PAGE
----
George Monbiot Guardian columnist
It is not only Donald Trump’s government that censors the discussion of climate change; it is the entire body of polite opinion. This is why, though the links are clear and obvious, most reports on Hurricane Harvey have made no mention of the human contribution to it.
In 2016 the
It is to expose a programme that relies on robbing the future to fuel the present, that demands perpetual growth on a finite planet. It is to challenge the very basis of capitalism; to inform us that our lives are dominated by a system that cannot be sustained – a system that is destined, if it is not replaced, to destroy everything.
To claim there is no link between climate breakdown and the severity ofHurricane Harvey is like claiming there is no link between the warm summer we have experienced and the end of the last ice age. Every aspect of our weather is affected by the fact that global temperatures rose by about 4C between the ice age and the 19th century. And every aspect of our weather is affected by the 1C of global warming caused by human activities. While no weather event can be blamed solely on human-driven warming, none is unaffected by it.
We know that the severity and impact of hurricanes on coastal cities is exacerbated by at least two factors: higher sea levels, caused primarily by the thermal expansion of seawater; and greater storm intensity, caused by higher sea temperatures and the ability of warm air to hold more water than cold air.
it reached the Gulf of Mexico,
We were warned about this. In June, for instance, Robert Kopp, a
professor of Earth sciences, predicted: “In the absence of major efforts to
reduce emissions and strengthen resilience, the
To raise this issue, I’ve been told on social media, is to politicise Hurricane Harvey. It is an insult to the victims and a distraction from their urgent need. The proper time to discuss it is when people have rebuilt their homes, and scientists have been able to conduct an analysis of just how great the contribution from climate breakdown might have been. In other words, talk about it only when it’s out of the news. When researchers determined, nine years on, that human activity had made a significant contribution to Hurricane Katrina, the information scarcely registered.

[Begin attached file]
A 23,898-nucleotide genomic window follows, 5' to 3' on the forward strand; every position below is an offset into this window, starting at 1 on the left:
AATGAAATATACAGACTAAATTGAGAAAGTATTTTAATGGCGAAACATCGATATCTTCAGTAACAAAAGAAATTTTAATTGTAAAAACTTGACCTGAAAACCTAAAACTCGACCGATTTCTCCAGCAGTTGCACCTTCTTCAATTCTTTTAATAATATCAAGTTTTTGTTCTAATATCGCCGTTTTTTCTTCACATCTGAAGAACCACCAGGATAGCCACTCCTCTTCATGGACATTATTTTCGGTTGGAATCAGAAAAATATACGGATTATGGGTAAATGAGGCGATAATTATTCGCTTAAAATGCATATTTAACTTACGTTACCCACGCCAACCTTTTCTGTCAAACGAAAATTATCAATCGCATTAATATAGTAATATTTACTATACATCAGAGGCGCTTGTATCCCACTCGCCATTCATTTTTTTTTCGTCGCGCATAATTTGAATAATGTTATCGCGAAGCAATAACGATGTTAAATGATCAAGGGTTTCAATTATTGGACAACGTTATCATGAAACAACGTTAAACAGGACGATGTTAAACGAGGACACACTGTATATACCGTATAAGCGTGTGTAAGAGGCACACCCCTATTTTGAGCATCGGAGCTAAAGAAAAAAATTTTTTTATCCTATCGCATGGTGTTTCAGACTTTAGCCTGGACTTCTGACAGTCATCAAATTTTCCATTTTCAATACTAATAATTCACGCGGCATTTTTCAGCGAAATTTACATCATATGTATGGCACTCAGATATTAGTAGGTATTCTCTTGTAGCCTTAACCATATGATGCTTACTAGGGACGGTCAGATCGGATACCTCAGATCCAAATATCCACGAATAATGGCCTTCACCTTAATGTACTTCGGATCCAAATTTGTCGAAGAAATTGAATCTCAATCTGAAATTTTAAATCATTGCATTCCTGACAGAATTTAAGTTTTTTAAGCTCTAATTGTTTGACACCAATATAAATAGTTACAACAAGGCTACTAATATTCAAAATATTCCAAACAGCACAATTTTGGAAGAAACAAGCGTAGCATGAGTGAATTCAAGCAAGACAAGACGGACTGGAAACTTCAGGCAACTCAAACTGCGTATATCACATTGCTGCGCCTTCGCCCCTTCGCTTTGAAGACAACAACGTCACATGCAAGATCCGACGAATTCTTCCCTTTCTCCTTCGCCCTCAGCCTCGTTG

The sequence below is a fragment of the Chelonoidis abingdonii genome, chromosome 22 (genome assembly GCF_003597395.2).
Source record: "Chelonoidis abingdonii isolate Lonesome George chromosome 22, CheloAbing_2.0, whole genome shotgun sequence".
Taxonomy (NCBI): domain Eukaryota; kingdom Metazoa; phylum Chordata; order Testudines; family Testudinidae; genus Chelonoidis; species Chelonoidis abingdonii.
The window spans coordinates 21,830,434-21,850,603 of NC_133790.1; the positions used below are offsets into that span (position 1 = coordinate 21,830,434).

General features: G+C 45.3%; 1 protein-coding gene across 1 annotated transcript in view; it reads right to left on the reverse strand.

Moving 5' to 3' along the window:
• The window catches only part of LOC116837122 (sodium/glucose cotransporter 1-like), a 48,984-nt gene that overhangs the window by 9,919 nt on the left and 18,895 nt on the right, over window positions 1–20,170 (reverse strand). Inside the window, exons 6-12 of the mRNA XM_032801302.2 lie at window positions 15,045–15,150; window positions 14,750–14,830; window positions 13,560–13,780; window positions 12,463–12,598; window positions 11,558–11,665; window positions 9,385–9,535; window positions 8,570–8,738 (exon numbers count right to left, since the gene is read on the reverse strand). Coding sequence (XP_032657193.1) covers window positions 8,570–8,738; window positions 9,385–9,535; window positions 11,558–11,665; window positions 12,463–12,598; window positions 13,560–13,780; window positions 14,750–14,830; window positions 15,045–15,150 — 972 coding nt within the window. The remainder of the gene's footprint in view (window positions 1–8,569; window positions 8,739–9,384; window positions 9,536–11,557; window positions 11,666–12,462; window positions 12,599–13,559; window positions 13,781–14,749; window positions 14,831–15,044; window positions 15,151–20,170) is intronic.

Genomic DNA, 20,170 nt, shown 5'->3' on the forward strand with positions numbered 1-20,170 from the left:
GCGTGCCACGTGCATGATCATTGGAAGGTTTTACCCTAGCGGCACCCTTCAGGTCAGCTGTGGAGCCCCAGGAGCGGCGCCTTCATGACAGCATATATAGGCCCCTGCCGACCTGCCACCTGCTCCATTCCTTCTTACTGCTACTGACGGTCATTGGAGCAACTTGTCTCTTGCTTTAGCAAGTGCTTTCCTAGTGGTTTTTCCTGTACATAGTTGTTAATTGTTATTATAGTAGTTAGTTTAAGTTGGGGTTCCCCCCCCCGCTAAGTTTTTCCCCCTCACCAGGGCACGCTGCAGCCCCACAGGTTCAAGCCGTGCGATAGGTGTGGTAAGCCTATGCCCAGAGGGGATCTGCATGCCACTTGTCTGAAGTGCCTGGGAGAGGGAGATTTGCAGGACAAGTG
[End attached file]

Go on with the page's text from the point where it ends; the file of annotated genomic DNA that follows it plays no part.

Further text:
I believe it is the silence that’s political. To report the storm as if it were an entirely natural phenomenon, like last week’s eclipse of the sun, is to take a position. By failing to make the obvious link and talk about climate breakdown, media organisations ensure our greatest challenge goes unanswered. They help push the world towards catastrophe.
Like Trump, who denies human-driven global warming but who wants to build a wall around his golf resort in Ireland to protect it from the rising seas, these companies, some of which have spent millions sponsoring climate deniers, have progressively raised the height of their platforms in the Gulf of Mexico, in response to warnings about higher seas and stronger storms. They have grownfrom 40ft above sea level in 1940, to 70ft in the 1990s, to 91ft today.
This is not, however, a story of mortal justice. In
The problem is
not confined to the
When Trump’s enforcers instruct officials and scientists to purge any mention of climate change from their publications, we are scandalised. But when the media does it, without the need for a memo, we let it pass. This censorship is invisible even to the perpetrators, woven into the fabric of organisations that are constitutionally destined to leave the major questions of our times unasked. To acknowledge this issue is to challenge everything. To challenge everything is to become an outcast.